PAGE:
I was able to carbonate (explained in a thread where I corrected the
spelling of "build" in the title).
Basically, there are two fundamental methods:
1. Tire valve with the stem intact ... or ...
2. Tire valve with the stem removed.
It takes only about a minute to fully carbonate a liter of liquid with the
stem removed. The "flow" I had trouble understanding was a static
"infusion" of carbon dioxide molecules into the fluid based on the partial
pressure of C02 in the air space above the liquid and the partial pressure
of C02 in the liquid; not a literal air-stream flow that was discernible.
Method 1, as you noted, will work; it just takes a LOT longer with static
C02 pressure because it takes about 4 volumes of C02 (i.e., 4 liters) to
fully carbonate 1 volume of liquid (i.e., 1 liter).
Use cold water. Squeeze the bottle to force the air out before
putting on the cap. Shake the bottle while the tire chuck is
attached and the CO2 will flow as the pressure drops (will drop
because the CO2 is being dissolved.) Then let it rest a minute
before you open it. I think I usually set the gauge at about 60 pounds.
You can even overcarbonate it this way.
It works really well with filtered apple juice, or with cheap wine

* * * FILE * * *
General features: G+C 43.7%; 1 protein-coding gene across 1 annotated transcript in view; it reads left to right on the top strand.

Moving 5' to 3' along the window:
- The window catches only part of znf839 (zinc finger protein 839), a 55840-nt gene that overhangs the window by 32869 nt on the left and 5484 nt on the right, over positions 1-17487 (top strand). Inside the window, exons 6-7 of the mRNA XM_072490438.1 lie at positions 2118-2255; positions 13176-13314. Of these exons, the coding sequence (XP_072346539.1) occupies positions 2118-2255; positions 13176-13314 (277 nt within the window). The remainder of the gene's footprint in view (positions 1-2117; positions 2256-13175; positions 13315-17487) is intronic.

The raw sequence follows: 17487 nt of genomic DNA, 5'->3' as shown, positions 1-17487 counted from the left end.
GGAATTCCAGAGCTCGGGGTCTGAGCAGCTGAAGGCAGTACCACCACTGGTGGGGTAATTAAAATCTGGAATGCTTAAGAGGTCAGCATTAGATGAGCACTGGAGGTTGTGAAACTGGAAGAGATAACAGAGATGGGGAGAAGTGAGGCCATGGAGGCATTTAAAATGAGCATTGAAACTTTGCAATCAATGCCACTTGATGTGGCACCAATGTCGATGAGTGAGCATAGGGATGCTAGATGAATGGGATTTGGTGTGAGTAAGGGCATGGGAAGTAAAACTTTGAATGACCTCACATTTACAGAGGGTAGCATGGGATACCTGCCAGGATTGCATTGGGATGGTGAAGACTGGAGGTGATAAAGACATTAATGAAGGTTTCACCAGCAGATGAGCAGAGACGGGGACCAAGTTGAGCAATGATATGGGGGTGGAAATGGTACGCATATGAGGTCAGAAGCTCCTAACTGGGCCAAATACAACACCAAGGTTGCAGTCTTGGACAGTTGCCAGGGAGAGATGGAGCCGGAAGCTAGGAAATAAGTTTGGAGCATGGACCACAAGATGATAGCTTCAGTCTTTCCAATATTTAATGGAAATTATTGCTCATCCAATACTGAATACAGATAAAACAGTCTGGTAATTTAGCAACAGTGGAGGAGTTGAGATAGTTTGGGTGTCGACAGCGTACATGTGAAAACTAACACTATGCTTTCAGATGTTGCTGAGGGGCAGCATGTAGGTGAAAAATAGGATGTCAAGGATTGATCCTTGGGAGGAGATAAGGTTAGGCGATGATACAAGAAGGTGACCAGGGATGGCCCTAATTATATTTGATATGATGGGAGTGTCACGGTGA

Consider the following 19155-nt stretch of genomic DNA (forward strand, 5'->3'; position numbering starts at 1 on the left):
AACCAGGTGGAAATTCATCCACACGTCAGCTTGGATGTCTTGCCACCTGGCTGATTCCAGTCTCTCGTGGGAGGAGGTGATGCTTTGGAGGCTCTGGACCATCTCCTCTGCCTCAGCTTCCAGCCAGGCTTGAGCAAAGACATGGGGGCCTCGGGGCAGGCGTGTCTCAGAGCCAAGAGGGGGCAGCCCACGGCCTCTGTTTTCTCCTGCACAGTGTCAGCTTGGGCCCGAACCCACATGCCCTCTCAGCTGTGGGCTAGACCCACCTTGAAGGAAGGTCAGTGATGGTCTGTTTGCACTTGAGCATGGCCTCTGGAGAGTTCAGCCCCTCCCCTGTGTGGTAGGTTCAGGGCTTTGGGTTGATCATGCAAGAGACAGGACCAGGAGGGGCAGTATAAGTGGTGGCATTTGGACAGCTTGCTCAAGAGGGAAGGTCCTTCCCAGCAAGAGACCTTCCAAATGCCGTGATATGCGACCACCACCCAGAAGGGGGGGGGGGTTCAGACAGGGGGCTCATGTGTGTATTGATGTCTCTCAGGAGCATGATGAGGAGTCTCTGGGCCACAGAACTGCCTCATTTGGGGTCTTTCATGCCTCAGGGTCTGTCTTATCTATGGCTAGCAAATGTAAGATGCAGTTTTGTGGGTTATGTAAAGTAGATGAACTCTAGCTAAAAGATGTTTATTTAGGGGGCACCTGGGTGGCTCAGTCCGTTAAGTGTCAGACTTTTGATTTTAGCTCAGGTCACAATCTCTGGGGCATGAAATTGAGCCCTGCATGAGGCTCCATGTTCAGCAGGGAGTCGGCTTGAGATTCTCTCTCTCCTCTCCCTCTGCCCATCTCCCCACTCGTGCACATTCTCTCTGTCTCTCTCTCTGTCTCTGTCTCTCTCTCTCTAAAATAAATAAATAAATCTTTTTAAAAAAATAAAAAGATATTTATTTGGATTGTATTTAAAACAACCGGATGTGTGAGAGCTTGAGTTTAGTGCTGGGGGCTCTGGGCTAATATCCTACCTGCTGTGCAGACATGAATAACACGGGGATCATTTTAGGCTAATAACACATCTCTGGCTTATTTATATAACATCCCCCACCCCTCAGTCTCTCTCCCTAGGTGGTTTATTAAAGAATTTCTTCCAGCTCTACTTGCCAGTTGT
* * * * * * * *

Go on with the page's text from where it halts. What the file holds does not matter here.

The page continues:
to make it bubbly.
On Tue, 6 Apr 2010 00:39:48 -0400, Wild_Bill wrote:
Indeed! That Richard J. Kinch treatise, titled " Carbonating at Home with
Improvised Equipment" was what gave me the idea to build my own carbonator.
He delved into the SCIENCE of it all; which gave me courage!
But even that wonderful tutorial missed out on a few points. For example,
"infusion" and not "flow" are what he should have used to describe how you
get 4 liters of CO2 into a 1 liter bottle of Orange Juice in a closed
Also, he didn't describe some technical points, some of which are listed in
this CO2 Dynamics web site
such as a "full" tank contains only about 34% liquid CO2.
But most surprising (to me), was the statement that the pressure of a co2
tank has nothing to do with the amount of co2 in the tank; the pressure (as
long as there is "some" liquid in it) is always dependent solely upon the
"At room temperature (70°F) it's about 853 psi."
So, with my new carbon dioxide tank, I'm not sure how I tell how much co2
is left in the tank. Does anyone know how you tell when it's getting low?
With a little personal experience, you can tell by the weight of the
And once the liquid is completely gone and the pressure starts dropping,
you probably have a few days of usefulness remaining. A few liters of CO2
at 800 PSI is enough to carbonate 10's of liters of soda before the
pressure in the tank drops to the 100-120 PSI or so used for carbonation.
- Don Klipstein ( firstname.lastname@example.org)